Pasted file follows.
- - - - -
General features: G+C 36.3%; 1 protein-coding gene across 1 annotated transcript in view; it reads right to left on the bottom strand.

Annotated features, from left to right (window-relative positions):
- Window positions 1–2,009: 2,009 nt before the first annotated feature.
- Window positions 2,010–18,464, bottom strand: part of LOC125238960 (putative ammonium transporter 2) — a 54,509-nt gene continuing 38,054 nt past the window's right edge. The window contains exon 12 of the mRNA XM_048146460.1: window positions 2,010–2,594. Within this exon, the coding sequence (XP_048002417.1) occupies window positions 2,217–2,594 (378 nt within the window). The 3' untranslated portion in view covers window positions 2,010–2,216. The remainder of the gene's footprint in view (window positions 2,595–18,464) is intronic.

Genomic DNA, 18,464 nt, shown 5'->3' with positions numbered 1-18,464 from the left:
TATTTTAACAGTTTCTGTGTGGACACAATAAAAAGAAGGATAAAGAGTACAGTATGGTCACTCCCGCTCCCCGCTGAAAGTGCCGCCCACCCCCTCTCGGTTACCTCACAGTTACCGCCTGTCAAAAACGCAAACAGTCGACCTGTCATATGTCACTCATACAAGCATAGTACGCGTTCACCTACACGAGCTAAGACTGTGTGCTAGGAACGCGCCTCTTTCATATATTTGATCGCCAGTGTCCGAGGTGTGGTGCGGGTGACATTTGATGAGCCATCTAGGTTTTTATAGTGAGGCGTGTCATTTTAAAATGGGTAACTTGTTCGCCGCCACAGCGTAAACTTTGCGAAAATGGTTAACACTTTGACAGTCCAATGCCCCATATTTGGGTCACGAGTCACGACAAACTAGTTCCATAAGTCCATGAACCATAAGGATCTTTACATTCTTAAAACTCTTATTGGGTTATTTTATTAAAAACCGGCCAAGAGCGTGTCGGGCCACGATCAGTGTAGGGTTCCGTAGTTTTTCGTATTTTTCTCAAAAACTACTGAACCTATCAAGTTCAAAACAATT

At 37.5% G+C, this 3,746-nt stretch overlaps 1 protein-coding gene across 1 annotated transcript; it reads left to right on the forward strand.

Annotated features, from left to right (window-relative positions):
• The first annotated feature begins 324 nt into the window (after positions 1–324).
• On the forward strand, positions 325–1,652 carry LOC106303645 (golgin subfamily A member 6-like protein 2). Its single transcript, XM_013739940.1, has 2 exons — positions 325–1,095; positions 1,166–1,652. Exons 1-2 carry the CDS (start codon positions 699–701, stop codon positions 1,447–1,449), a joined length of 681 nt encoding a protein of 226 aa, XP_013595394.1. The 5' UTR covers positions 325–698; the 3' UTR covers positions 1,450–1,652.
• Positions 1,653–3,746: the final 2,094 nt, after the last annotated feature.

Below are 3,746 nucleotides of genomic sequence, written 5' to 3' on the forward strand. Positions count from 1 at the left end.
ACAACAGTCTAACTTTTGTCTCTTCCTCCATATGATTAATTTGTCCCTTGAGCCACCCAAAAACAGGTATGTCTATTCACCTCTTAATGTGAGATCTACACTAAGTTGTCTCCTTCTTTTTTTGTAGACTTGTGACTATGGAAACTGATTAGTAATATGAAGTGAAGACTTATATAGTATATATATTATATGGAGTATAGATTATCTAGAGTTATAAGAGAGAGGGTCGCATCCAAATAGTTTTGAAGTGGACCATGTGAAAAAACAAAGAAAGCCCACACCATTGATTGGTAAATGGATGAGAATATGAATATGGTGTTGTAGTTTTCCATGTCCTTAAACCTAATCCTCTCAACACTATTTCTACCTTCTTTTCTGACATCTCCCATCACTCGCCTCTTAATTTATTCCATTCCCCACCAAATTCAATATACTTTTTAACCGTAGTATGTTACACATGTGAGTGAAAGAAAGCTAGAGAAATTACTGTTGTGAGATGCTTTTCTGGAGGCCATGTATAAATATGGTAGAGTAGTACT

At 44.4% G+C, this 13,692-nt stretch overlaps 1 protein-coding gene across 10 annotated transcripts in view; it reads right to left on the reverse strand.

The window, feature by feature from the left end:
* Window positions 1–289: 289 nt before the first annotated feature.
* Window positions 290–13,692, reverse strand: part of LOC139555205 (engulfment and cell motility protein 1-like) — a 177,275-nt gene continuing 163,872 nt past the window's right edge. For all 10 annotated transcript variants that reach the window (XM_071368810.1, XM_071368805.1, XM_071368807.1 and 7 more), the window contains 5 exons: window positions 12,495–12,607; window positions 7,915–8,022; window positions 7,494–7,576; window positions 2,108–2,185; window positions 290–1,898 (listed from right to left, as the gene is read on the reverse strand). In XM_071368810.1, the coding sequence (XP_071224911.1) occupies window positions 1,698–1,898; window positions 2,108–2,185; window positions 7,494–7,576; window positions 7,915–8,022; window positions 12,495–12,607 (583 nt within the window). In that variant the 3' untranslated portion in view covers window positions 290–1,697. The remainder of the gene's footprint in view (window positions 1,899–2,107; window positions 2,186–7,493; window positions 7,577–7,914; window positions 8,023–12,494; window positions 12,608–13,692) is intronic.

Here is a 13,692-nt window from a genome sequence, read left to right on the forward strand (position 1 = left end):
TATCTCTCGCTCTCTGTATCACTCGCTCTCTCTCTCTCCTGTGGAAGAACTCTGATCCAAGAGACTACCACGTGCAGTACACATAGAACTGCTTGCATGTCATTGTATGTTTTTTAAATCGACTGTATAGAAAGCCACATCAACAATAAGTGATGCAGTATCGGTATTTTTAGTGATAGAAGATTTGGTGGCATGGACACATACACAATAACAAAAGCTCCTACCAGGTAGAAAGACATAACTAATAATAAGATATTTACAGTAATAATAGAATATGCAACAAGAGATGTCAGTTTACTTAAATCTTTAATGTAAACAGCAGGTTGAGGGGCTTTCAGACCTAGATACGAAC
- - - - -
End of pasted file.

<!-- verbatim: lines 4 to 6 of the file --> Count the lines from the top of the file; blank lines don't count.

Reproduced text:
- Window positions 2,010–18,464, bottom strand: part of LOC125238960 (putative ammonium transporter 2) — a 54,509-nt gene continuing 38,054 nt past the window's right edge. The window contains exon 12 of the mRNA XM_048146460.1: window positions 2,010–2,594. Within this exon, the coding sequence (XP_048002417.1) occupies window positions 2,217–2,594 (378 nt within the window). The 3' untranslated portion in view covers window positions 2,010–2,216. The remainder of the gene's footprint in view (window positions 2,595–18,464) is intronic.

Genomic DNA, 18,464 nt, shown 5'->3' with positions numbered 1-18,464 from the left:
TATTTTAACAGTTTCTGTGTGGACACAATAAAAAGAAGGATAAAGAGTACAGTATGGTCACTCCCGCTCCCCGCTGAAAGTGCCGCCCACCCCCTCTCGGTTACCTCACAGTTACCGCCTGTCAAAAACGCAAACAGTCGACCTGTCATATGTCACTCATACAAGCATAGTACGCGTTCACCTACACGAGCTAAGACTGTGTGCTAGGAACGCGCCTCTTTCATATATTTGATCGCCAGTGTCCGAGGTGTGGTGCGGGTGACATTTGATGAGCCATCTAGGTTTTTATAGTGAGGCGTGTCATTTTAAAATGGGTAACTTGTTCGCCGCCACAGCGTAAACTTTGCGAAAATGGTTAACACTTTGACAGTCCAATGCCCCATATTTGGGTCACGAGTCACGACAAACTAGTTCCATAAGTCCATGAACCATAAGGATCTTTACATTCTTAAAACTCTTATTGGGTTATTTTATTAAAAACCGGCCAAGAGCGTGTCGGGCCACGATCAGTGTAGGGTTCCGTAGTTTTTCGTATTTTTCTCAAAAACTACTGAACCTATCAAGTTCAAAACAATT